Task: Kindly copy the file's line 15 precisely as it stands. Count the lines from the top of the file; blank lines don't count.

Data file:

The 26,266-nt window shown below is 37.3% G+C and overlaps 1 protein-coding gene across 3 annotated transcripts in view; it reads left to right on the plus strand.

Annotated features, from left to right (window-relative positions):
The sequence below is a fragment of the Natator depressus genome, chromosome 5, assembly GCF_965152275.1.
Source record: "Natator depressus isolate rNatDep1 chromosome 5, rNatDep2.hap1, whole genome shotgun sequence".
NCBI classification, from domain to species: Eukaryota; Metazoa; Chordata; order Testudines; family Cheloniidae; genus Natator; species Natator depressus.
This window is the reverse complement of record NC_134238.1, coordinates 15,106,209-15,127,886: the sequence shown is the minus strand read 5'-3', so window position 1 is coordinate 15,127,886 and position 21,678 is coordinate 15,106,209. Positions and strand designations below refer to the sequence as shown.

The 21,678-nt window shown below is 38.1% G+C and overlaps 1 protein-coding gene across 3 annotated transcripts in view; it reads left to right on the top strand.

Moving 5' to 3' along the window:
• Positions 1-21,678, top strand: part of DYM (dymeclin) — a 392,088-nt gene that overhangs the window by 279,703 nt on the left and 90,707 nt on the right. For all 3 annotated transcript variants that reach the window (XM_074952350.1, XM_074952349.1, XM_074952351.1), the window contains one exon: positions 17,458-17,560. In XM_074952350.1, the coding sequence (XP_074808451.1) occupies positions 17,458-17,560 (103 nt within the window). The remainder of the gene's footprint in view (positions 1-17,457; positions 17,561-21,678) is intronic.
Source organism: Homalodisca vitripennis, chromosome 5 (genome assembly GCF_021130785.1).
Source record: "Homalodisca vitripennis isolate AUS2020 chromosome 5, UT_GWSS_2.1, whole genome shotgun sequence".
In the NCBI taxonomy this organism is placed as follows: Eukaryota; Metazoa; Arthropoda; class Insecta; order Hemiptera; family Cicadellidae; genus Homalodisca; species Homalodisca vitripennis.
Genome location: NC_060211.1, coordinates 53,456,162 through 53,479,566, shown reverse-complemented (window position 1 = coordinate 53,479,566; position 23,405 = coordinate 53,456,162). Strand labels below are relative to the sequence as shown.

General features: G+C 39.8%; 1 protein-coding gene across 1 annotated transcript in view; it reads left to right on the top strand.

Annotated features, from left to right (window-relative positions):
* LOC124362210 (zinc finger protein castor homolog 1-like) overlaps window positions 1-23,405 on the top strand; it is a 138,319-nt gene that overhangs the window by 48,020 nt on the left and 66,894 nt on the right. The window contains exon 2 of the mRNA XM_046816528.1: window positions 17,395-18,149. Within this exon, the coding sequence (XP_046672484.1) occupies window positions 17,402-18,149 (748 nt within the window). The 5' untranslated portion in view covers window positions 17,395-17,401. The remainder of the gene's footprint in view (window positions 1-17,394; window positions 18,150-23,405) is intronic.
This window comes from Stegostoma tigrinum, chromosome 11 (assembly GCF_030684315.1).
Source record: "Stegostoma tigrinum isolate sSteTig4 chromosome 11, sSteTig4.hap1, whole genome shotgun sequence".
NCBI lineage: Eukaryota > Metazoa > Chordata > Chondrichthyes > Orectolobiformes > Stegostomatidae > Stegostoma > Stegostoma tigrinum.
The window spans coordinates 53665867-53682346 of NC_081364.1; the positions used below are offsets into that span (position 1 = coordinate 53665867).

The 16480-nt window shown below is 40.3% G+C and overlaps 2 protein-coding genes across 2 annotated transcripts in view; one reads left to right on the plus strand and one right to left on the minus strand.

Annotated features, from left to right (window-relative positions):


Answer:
Annotated features, from left to right (window-relative positions):